Molecular profiling is now an important part of glioma classification. An IDH1 mutation carries an improved prognosis over the IDH1 wildtype, no matter what the tumor grade. Codeletions of Chromosome 1p and 19q along with an IDH1 mutation indicates an oligodendroglioma in Grade 1-3 gliomas. For pediatric diffuse gliomas, a newly defined entity termed diffuse midline glioma, H3 K27M-mutant is characterized by K27M mutations in the histone H3 gene, a diffuse growth pattern and a midline location. This newly defined entity occurs primarilty in children, but can be seen in adults, and includes tumors previously referred to as diffuse intrinsic pontine glioma (DIPG).
Although biopsy or resection is not typically performed on brainstem gliomas, vascular endothelial growth factor (VEGF) receptors are an important pathway in the invasion and growth of supratentorial glioblastomas by promoting the growth of new blood vessels. Epidermal growth factor receptors (EGFR) are present in 25% of glioblastomas and are important in the growth of these neoplasms as well. The presence of these receptors may aid in the response to various targeted therapies, as is discussed in Medical Care.
Brainstem gliomas have been reported to make up 2.4% of all intracranial tumors in adults and 9.4% of intracranial tumors in children. Brainstem gliomas account for approximately 10-20% of all childhood brain tumors. The incidence in adults is lower than that in children younger than 16 years. A tendency for brainstem gliomas to follow a more indolent course in adults than in children has been noted; in adults, these tumors are more likely to be low grade and remain localized.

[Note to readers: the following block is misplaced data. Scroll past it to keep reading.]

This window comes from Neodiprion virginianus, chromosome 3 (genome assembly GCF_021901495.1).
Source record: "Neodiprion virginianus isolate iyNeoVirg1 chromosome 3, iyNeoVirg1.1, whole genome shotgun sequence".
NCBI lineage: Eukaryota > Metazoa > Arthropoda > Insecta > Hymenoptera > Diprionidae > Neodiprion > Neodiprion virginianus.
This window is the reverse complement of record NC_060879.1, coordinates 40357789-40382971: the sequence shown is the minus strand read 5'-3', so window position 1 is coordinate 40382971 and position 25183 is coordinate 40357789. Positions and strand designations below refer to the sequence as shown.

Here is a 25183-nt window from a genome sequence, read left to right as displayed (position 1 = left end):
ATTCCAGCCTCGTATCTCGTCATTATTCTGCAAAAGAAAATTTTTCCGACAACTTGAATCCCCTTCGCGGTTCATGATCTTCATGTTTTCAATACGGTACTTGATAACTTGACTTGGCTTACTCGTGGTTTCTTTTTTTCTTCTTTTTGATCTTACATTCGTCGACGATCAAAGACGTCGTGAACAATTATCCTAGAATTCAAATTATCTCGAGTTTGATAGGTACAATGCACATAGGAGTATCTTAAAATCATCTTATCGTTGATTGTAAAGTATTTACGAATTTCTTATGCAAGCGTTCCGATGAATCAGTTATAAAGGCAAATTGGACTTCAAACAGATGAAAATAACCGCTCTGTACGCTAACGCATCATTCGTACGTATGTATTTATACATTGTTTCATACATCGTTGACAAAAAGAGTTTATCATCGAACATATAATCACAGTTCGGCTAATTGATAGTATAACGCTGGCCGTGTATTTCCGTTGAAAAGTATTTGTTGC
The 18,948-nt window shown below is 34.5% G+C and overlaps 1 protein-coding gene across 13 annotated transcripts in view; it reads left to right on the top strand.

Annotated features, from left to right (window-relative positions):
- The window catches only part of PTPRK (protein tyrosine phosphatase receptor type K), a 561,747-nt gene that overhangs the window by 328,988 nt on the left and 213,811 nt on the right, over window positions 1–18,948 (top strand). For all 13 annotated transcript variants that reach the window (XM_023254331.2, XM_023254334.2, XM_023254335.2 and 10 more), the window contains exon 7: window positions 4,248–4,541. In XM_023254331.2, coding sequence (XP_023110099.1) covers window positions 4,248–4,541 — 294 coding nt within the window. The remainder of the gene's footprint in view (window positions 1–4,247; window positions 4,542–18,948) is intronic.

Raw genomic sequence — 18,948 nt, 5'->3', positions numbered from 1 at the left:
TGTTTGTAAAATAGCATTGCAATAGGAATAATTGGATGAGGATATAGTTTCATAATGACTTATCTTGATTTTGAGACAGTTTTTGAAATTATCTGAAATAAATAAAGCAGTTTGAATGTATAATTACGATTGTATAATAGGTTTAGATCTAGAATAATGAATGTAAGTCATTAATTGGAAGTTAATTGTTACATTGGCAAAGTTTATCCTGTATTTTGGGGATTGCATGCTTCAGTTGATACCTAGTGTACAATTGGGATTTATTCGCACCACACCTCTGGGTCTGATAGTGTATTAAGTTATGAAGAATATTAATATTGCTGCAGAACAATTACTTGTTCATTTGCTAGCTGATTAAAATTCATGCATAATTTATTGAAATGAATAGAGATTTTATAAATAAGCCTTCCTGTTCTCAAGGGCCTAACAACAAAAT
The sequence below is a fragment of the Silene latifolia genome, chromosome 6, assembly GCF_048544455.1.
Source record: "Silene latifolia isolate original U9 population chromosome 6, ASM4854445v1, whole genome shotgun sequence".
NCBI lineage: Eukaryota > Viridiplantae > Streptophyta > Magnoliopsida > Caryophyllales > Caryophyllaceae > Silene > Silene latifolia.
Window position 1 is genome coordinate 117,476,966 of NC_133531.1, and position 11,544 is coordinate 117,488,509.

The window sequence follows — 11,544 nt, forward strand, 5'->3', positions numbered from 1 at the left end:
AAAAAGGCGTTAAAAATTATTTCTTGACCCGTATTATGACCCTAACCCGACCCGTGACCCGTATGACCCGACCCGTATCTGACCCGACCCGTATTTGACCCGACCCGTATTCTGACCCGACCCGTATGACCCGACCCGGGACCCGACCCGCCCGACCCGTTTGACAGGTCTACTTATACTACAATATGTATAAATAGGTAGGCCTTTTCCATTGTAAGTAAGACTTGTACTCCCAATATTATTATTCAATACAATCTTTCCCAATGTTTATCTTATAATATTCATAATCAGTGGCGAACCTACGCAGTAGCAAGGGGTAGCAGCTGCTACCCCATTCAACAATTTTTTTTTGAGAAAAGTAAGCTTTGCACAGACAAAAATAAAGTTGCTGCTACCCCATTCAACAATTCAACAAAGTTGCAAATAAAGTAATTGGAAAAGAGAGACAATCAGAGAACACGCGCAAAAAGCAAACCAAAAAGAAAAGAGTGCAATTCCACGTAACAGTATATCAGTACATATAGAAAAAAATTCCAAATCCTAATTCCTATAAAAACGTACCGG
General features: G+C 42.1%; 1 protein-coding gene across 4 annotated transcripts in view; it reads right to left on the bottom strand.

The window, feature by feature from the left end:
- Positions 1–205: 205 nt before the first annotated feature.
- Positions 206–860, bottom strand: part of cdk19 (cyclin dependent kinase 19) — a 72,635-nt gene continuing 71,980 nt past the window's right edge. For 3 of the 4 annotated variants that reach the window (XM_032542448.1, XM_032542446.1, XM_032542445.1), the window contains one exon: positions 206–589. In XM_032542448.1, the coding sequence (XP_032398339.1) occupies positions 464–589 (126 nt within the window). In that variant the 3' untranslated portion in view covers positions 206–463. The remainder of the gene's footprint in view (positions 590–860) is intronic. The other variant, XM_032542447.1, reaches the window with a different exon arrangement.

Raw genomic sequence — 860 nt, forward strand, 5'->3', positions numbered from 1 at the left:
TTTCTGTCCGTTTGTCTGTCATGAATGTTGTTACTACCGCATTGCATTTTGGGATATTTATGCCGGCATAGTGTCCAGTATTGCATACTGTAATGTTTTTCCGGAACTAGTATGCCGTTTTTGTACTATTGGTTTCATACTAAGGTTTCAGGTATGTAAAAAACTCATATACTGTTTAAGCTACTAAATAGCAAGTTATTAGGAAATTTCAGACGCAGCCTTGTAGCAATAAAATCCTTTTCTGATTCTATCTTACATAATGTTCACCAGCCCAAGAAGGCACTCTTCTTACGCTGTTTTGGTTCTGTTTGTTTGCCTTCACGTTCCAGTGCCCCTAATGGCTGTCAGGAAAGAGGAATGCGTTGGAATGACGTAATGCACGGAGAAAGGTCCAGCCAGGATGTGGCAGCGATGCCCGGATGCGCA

Morbidity is due to the location of the space-occupying lesion and compression of surrounding structures; because these structures regulate basic body functions of blood pressure, respiration, and swallowing as well as motor and sensory functions, compression can produce substantial neurological disability.
Sudden death can result from increased intracranial pressure and subsequent cerebral herniation. This may be a consequence either of edema induced by the tumor or of hemorrhage into the neoplasm.
Race-, sex-, and age-related demographics
CNS tumors vary in incidence by age, sex, ethnic group, and country, and also over time. How much of this variation is due to artifactual influences or etiologic differences has been the subject of many debates.
Some reports have suggested a slight male preponderance, whereas others have failed to observe any sex predilection.
Bimodal age distribution has been noted, with a peak incidence in the latter half of the first decade of life and a second peak in the fourth decade. Approximately three fourths of patients are younger than 20 years.
Neoplasms of the brain stem have been identified in children younger than 1 year.